In Arkansas, sobriety checkpoints are legal as long as they are not involved
in any specific or individual suspicions. The designated locations are
temporary, as well as random – although you may be able to check
for them online.
DWI checkpoint, drivers are detained for a brief period of time and interviewed
to determine if suspicion of intoxicated driving. The main purpose of
these checkpoints is to keeping inebriated drivers off the road and other
3 Tips When Going Through a DWI Checkpoint
If you encounter a sobriety checkpoint on your way to your destination,
it is imperative to understand your rights. The following are three tips
to help you stay on the right side of the law when going through a checkpoint:
Be polite and mindful of what you say. When dealing with police, try your best to remain calm, collected, and
courteous. In addition, you must be cautious about what you say and avoid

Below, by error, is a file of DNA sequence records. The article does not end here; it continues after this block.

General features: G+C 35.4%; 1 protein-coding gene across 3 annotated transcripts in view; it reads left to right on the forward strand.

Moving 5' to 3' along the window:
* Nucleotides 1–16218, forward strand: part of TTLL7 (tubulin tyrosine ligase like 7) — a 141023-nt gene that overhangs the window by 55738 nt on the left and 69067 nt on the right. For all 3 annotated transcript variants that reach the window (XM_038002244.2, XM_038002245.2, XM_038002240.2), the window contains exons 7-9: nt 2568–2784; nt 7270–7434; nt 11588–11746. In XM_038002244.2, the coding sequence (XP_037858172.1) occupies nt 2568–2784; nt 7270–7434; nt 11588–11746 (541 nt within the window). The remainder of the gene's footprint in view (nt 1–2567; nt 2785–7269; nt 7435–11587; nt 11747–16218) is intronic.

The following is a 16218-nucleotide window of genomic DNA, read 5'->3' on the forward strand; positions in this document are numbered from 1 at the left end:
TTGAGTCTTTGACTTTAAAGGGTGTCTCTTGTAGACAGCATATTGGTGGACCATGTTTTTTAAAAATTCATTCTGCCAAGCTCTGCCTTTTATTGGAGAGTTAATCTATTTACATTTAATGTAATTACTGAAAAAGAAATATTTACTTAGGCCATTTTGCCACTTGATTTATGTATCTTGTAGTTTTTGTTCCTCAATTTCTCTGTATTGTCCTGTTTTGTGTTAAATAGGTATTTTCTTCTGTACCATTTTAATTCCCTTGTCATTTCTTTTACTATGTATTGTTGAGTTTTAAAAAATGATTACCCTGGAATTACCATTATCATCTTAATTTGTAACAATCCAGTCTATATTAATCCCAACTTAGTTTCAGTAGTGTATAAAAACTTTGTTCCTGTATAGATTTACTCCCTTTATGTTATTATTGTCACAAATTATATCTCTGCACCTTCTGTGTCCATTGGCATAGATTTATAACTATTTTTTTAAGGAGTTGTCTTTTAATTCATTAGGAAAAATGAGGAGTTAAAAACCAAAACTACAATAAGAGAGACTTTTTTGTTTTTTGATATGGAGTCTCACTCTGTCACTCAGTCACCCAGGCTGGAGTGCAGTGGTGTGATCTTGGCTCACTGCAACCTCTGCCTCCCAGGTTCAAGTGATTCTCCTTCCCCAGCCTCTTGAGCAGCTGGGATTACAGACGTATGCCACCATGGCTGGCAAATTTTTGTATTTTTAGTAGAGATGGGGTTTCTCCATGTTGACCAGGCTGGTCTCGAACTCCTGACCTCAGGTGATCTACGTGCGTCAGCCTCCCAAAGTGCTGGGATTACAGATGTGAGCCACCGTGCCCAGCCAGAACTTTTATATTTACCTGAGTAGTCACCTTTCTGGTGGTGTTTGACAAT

giving away more information than necessary. Aside from providing law
enforcement your identifying and insurance information, you may not need
to say anything further.
Searches may require consent. A police officer may ask to search your vehicle. Although it may sound
like a command, they need your consent unless they either establish probable
cause or possess a warrant.
Field sobriety tests are voluntary. Not only are these tests involuntary, but they are often subjective. An
officer’s goal may be to gather evidence against you to use in the
If you were charged with a DWI in Arkansas,
request a consultation with our Jonesboro criminal defense lawyer at
Ford & Cook, PLC today.